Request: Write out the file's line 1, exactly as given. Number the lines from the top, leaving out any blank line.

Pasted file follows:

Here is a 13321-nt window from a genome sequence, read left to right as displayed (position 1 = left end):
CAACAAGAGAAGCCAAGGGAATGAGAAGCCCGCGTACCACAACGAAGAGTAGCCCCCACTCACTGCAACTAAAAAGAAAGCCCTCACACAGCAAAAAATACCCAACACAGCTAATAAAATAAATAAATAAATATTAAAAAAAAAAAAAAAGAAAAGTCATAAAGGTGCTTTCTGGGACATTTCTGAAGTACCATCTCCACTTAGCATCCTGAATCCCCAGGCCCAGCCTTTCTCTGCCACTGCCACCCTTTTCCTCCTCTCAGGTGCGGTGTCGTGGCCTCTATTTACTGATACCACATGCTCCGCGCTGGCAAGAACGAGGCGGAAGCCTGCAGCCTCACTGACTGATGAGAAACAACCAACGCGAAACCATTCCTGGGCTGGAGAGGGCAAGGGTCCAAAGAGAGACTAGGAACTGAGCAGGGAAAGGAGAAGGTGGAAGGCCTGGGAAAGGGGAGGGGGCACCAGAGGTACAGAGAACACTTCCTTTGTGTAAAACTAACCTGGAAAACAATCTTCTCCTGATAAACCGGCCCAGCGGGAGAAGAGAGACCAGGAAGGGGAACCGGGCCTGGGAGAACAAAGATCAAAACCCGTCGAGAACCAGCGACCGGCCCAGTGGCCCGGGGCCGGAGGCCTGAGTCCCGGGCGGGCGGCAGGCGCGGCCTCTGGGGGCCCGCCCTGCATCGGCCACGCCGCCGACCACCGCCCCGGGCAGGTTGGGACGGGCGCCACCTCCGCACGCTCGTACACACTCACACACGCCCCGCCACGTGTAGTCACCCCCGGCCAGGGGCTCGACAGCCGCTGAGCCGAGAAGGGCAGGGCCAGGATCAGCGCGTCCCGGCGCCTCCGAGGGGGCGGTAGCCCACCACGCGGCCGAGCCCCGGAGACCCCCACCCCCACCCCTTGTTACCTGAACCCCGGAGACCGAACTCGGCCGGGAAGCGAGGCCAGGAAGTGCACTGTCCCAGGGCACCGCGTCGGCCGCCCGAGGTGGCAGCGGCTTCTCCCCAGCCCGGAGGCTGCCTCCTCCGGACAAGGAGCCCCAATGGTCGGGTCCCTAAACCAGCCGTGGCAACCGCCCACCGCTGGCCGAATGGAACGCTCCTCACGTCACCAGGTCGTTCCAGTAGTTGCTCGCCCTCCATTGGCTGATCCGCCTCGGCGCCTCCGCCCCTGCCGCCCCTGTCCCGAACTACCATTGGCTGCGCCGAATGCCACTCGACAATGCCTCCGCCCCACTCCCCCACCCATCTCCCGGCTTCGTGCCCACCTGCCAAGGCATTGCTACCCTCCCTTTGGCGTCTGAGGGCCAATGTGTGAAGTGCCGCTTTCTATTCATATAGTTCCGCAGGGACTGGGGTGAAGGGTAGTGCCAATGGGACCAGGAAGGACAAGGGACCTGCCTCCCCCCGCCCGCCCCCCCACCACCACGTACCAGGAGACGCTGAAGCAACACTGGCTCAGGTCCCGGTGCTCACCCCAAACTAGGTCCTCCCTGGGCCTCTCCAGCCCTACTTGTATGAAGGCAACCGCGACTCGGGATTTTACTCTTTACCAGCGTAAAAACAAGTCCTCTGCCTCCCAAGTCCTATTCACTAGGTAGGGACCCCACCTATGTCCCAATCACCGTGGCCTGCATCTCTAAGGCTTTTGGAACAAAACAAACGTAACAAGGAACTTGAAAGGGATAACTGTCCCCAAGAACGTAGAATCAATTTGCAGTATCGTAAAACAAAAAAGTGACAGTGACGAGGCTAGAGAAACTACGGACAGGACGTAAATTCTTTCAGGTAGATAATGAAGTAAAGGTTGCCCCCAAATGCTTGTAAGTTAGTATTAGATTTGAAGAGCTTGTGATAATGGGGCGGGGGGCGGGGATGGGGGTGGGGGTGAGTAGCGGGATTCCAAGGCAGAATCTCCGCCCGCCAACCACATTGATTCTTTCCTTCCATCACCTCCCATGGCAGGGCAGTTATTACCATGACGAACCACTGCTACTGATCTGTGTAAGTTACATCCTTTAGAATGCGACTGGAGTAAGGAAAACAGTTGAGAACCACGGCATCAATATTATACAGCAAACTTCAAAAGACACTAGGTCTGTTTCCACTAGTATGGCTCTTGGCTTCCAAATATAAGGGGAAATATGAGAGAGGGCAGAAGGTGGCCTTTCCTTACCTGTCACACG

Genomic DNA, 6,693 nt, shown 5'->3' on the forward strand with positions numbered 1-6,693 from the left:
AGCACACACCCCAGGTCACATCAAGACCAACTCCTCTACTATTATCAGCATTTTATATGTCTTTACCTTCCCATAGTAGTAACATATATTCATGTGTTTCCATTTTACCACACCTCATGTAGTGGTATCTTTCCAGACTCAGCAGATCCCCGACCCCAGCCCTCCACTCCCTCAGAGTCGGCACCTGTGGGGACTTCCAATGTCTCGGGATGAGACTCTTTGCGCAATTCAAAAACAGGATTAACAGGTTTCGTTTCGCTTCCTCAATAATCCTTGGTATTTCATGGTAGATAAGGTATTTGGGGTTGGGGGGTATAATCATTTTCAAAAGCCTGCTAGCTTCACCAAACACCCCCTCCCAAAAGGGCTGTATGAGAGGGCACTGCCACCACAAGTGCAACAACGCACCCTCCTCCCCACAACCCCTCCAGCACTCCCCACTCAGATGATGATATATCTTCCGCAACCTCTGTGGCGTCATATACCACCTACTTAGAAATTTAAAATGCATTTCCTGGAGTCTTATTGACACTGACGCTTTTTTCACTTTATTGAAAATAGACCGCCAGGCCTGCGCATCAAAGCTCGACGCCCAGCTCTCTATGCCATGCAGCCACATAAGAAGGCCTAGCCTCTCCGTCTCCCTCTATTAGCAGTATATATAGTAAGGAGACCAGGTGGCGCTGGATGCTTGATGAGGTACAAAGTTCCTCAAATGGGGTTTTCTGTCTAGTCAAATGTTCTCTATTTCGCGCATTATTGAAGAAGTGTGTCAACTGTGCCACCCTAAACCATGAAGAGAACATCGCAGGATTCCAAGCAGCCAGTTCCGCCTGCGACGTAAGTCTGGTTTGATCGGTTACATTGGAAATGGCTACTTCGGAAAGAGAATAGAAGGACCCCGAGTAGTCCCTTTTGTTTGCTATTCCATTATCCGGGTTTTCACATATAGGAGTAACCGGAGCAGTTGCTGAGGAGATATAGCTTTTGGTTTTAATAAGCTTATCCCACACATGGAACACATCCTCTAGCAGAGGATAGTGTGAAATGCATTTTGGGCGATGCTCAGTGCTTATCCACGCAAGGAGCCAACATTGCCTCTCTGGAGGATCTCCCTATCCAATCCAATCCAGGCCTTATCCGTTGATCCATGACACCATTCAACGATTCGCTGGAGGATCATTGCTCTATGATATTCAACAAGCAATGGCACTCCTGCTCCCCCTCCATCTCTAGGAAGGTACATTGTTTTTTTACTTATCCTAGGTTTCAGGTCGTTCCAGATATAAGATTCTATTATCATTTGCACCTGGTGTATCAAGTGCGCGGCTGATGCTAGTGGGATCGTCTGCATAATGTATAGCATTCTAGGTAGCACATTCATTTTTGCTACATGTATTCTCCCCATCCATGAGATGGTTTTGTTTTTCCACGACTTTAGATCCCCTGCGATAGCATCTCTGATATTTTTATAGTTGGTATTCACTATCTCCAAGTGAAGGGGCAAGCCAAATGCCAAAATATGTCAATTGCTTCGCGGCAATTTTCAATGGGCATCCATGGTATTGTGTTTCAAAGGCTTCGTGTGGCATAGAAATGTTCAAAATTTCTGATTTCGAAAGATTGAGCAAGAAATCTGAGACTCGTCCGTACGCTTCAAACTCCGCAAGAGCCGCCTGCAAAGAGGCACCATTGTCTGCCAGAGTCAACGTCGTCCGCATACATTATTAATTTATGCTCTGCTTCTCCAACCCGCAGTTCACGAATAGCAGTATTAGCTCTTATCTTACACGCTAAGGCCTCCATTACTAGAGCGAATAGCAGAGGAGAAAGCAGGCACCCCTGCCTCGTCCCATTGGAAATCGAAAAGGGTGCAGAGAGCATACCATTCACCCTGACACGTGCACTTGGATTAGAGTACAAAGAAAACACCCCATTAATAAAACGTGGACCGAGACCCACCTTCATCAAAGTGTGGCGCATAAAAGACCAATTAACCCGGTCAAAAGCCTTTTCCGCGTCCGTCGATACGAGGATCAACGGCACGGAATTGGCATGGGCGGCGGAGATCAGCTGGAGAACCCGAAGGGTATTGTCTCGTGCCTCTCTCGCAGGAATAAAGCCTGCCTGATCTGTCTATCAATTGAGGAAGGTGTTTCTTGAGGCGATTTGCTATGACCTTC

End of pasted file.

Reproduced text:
Here is a 13321-nt window from a genome sequence, read left to right as displayed (position 1 = left end):